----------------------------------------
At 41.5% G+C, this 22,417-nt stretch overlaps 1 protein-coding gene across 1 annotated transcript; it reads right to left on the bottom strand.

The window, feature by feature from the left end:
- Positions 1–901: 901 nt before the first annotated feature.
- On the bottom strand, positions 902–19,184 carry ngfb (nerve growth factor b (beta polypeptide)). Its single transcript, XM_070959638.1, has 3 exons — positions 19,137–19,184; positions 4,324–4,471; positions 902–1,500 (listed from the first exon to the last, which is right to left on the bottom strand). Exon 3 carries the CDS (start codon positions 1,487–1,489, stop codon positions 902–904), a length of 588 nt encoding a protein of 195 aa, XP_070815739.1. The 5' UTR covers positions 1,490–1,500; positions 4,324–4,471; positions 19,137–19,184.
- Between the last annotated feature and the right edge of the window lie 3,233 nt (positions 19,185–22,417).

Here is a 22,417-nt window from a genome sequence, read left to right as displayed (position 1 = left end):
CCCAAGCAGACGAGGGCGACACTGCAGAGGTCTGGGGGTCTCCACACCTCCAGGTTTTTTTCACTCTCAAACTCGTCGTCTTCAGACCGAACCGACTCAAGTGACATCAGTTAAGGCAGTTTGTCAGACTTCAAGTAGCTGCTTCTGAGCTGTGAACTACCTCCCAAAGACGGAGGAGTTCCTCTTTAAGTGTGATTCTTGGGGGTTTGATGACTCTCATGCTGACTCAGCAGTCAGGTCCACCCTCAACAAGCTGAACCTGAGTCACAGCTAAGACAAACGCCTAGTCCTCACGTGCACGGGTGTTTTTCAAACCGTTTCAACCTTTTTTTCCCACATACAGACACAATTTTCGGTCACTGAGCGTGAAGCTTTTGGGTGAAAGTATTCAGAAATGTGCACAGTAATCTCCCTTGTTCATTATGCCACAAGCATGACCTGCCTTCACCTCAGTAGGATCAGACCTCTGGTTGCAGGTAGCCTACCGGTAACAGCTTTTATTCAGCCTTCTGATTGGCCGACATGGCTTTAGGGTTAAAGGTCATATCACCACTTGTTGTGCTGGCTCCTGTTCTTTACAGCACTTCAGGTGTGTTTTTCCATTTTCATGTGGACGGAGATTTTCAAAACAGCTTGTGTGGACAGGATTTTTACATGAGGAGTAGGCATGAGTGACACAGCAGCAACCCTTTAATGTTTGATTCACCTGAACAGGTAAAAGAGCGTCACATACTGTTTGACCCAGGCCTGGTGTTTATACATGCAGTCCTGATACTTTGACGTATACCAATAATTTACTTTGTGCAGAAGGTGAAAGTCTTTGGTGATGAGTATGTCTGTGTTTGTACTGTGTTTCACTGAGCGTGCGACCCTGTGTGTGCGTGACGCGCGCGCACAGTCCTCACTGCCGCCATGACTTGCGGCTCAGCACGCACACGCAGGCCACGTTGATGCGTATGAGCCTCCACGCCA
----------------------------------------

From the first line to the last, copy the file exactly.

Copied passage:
At 41.5% G+C, this 22,417-nt stretch overlaps 1 protein-coding gene across 1 annotated transcript; it reads right to left on the bottom strand.

The window, feature by feature from the left end:
- Positions 1–901: 901 nt before the first annotated feature.
- On the bottom strand, positions 902–19,184 carry ngfb (nerve growth factor b (beta polypeptide)). Its single transcript, XM_070959638.1, has 3 exons — positions 19,137–19,184; positions 4,324–4,471; positions 902–1,500 (listed from the first exon to the last, which is right to left on the bottom strand). Exon 3 carries the CDS (start codon positions 1,487–1,489, stop codon positions 902–904), a length of 588 nt encoding a protein of 195 aa, XP_070815739.1. The 5' UTR covers positions 1,490–1,500; positions 4,324–4,471; positions 19,137–19,184.
- Between the last annotated feature and the right edge of the window lie 3,233 nt (positions 19,185–22,417).

Here is a 22,417-nt window from a genome sequence, read left to right as displayed (position 1 = left end):
CCCAAGCAGACGAGGGCGACACTGCAGAGGTCTGGGGGTCTCCACACCTCCAGGTTTTTTTCACTCTCAAACTCGTCGTCTTCAGACCGAACCGACTCAAGTGACATCAGTTAAGGCAGTTTGTCAGACTTCAAGTAGCTGCTTCTGAGCTGTGAACTACCTCCCAAAGACGGAGGAGTTCCTCTTTAAGTGTGATTCTTGGGGGTTTGATGACTCTCATGCTGACTCAGCAGTCAGGTCCACCCTCAACAAGCTGAACCTGAGTCACAGCTAAGACAAACGCCTAGTCCTCACGTGCACGGGTGTTTTTCAAACCGTTTCAACCTTTTTTTCCCACATACAGACACAATTTTCGGTCACTGAGCGTGAAGCTTTTGGGTGAAAGTATTCAGAAATGTGCACAGTAATCTCCCTTGTTCATTATGCCACAAGCATGACCTGCCTTCACCTCAGTAGGATCAGACCTCTGGTTGCAGGTAGCCTACCGGTAACAGCTTTTATTCAGCCTTCTGATTGGCCGACATGGCTTTAGGGTTAAAGGTCATATCACCACTTGTTGTGCTGGCTCCTGTTCTTTACAGCACTTCAGGTGTGTTTTTCCATTTTCATGTGGACGGAGATTTTCAAAACAGCTTGTGTGGACAGGATTTTTACATGAGGAGTAGGCATGAGTGACACAGCAGCAACCCTTTAATGTTTGATTCACCTGAACAGGTAAAAGAGCGTCACATACTGTTTGACCCAGGCCTGGTGTTTATACATGCAGTCCTGATACTTTGACGTATACCAATAATTTACTTTGTGCAGAAGGTGAAAGTCTTTGGTGATGAGTATGTCTGTGTTTGTACTGTGTTTCACTGAGCGTGCGACCCTGTGTGTGCGTGACGCGCGCGCACAGTCCTCACTGCCGCCATGACTTGCGGCTCAGCACGCACACGCAGGCCACGTTGATGCGTATGAGCCTCCACGCCA